lution : Let me tell you, Sir Jacob, it was Sir Jac. No; poor rascals, they would not be lucky that Monsieur kept his myrmidons at able to pay; and as to the stocks, we should home, or we sbould have peppered his fiat-but never find room for their legs. tomed boats.

Ilaj. Pray, Sir Jacob, is Matthew MarSir Jac. Ay, marry, he had a marvellous es-row-bone, the butcher of your town, living or cape.

dead? Vlaj. We would a taught him what a Britain Sir Jac, Living. can do, who is fighting pro arvis and focus. Maj. And swears as much as he used? Sir Jac. Pray now, major, which do you

look Sir Jac. An altered man, major; not an oath, upon as the best disciplined troops, the London comes out of his mouth. regiments, or the Middlesex inilitia?

Muj. You surprise me! why, when he freMaj. Why, Sir Jacob, it does not become me quented our town of a market-day, he has taken to say; but, lack-a-day, they bave never seen out a guinea in oaths—.Ind quite changed ? any service--Holiday soldiers! Why, I don't Sir Juo. Entirely—They say his wife has made believe, unless, indeed, upon a Lord Mayor's him a methodist, and that he preaches at Ken-, day, and that mere matter of accident, that they nington Common. were ever wet to the skin in their lives!

Maj. What a deal of mischief those rascals Sir Jac. Indeed !

do in the country !--Wby, then we have entireMaj. No: soldiers for sun-shine, cocknies ; 1 ly lost him? they have not the appearance, the air, the free Sir Jac. In that way; but I got a brace of dom, the Jenny sequvi that-Oh, could you but biud-overs from himn last week for a couple of see me salute ! You have never a spontoon in bastards. the house?

Minj. Well done, Master Matthew !-But, Sir Jac. No; but we could get a shove-pike. pray, now, Sir Jacob~

Muj. No matter. Well, Sir Jacob, and how ilob. [Without.] Huzza ! are your fair daughters, sweet Mrs. Sncak and

Sir Jac. What's the matter, now, Roger ? the lovely Mrs. Bruin? Is she as lively and as brilliant as ever?

Enter ROGER. Sir Jac. Oh ho, now the murder is out ; this visit was intended for them? come, own Rog. The electors desire to know if your wornow, major, did not you expect to meet with ship has any body to recommend ? them here? You officers are men of such gal Sir Jac. By no means; let them be free in lantry!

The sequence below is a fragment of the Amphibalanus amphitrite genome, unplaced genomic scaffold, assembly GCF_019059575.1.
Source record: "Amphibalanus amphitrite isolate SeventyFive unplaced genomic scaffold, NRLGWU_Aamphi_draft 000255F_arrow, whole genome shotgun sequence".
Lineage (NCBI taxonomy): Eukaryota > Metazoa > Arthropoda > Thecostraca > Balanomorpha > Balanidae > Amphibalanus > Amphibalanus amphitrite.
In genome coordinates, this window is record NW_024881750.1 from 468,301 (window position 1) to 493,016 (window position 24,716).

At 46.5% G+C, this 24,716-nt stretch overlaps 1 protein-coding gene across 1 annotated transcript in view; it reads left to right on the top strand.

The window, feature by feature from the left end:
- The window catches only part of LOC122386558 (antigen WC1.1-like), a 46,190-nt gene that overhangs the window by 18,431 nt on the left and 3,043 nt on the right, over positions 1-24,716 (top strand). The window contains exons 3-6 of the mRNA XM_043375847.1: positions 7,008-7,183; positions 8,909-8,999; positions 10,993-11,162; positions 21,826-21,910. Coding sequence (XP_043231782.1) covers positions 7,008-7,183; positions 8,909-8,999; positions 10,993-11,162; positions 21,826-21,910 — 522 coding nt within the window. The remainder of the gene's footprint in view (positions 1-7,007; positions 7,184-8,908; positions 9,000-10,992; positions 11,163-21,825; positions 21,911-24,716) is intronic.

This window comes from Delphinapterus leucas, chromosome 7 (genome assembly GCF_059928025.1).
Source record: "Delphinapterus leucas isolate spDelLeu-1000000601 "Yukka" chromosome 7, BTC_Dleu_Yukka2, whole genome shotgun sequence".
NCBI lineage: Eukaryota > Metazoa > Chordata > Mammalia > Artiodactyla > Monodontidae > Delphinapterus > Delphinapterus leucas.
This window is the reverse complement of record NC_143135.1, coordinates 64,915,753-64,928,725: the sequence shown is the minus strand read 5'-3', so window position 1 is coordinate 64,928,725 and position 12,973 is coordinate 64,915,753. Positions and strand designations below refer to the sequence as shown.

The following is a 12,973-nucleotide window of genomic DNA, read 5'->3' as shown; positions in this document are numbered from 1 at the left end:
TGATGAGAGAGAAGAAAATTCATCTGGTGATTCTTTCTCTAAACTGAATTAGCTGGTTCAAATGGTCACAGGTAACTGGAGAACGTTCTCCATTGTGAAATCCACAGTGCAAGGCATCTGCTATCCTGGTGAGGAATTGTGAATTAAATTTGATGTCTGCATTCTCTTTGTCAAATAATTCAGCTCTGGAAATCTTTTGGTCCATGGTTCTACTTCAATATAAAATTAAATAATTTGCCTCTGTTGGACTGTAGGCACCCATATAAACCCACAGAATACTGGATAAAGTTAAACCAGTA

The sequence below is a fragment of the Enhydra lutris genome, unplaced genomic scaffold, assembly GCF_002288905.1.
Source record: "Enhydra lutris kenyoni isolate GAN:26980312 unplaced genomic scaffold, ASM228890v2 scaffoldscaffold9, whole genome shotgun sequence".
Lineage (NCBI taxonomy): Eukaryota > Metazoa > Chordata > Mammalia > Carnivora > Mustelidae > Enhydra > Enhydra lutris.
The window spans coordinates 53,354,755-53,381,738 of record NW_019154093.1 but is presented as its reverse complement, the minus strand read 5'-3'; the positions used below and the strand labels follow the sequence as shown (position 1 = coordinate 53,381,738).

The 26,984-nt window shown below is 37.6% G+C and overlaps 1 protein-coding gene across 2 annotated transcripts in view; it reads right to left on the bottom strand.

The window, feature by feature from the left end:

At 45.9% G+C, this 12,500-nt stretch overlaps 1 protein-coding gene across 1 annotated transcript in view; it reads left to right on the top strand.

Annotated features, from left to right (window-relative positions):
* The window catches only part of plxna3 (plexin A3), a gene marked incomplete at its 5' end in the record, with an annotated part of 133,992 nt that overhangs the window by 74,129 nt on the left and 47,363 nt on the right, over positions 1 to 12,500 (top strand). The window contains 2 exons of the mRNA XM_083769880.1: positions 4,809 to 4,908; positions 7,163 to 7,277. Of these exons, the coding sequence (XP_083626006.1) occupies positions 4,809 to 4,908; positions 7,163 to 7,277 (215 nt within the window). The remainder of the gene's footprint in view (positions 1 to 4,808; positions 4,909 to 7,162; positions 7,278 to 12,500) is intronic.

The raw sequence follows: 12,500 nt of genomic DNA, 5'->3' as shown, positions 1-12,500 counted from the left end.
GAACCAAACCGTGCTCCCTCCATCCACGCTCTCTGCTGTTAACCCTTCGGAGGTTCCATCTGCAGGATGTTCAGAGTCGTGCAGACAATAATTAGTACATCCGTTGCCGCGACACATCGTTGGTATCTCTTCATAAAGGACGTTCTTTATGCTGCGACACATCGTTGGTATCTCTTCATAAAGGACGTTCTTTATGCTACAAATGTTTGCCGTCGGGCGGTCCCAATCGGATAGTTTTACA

their choice: I shan't interfere. Maj. Why, we do tickle up the ladies, Sir Rog. And if your worship has any objection Jacob: there is no resisting a red coat, to Crispin Heel-tap the cobier’s being returning Sir Jac. True, true, major.

officer? Maj. But that is now all over with me. Fare Sir Jac. None, provided the rascal can keep well to the plumed steeds and neighing troop, himself sober. Is lie there? as the black man says in the play; like the Ro Rog: Yes, Sir Jacob.- Make way there! man censurer, I shall retire to my savin field, and stand farther off from the gate : here is madam there cultivate cabbages.

Sneak in a chair along with her husband. Sir Jac. Under the shade of your laurels. Maj. Gad's so, you will permit me to convey Maj. True; I have done with the major, and her in.

[Erit Mas R. now return lo to the magistrate; Cedunt urinu

Sir Jac. Now here is one of the evils of war. togge.

This Sturgeon was as pains-taking a BillinsgaleSir Jac. Still in the service of your country? | broker as any in the bills of inortality. But the

Maj. True ; man was not made for himself; fish has got out of his element; the soldier has and so, thinking that this would prove a busy day quite demolished the citizen. in the justicing way, I am come, Sir Jacob, to lend you a hand.

Enter Mrs. SNEAK, handed by the Major. Sir Jac. Done like a neighbour.

Maj. I have brought, as I suppose most of our Mrs. Sneak. Dear major, I demand a million business will be in the battery way, some war- of pardons. I have given you a profusion of rants and mittimuses ready filled up, with all trouble; but my husband is such a goose-cap, but the names of the parties, in order to save that I can't get no good out of him at home or time.

abroad-Jerry, Jerry Sneak— Your blessing, Sir Sir Jac. A provident magistrate !

Jacob? Maj. Pray, how shall we manage as to the ar Sir Jac. Daughter, you are welcome to Garticle of swearing ; for, I reckon we shall have ratt. oaths as plenty as hops?

Mrs. Sneak. Why, Jerry Sneak! I say“ Sir Jac. Why, with regard to that branch of our business to-day, I believe the law must be Enter Sneak, with a band-bor, a hoop-petticoat suffered to sleep.

under his arm, and cardinal, 8c.gc. &c. Msaj. I should think we might pick up something that's pretty that way.

Sneak. Here, lovy !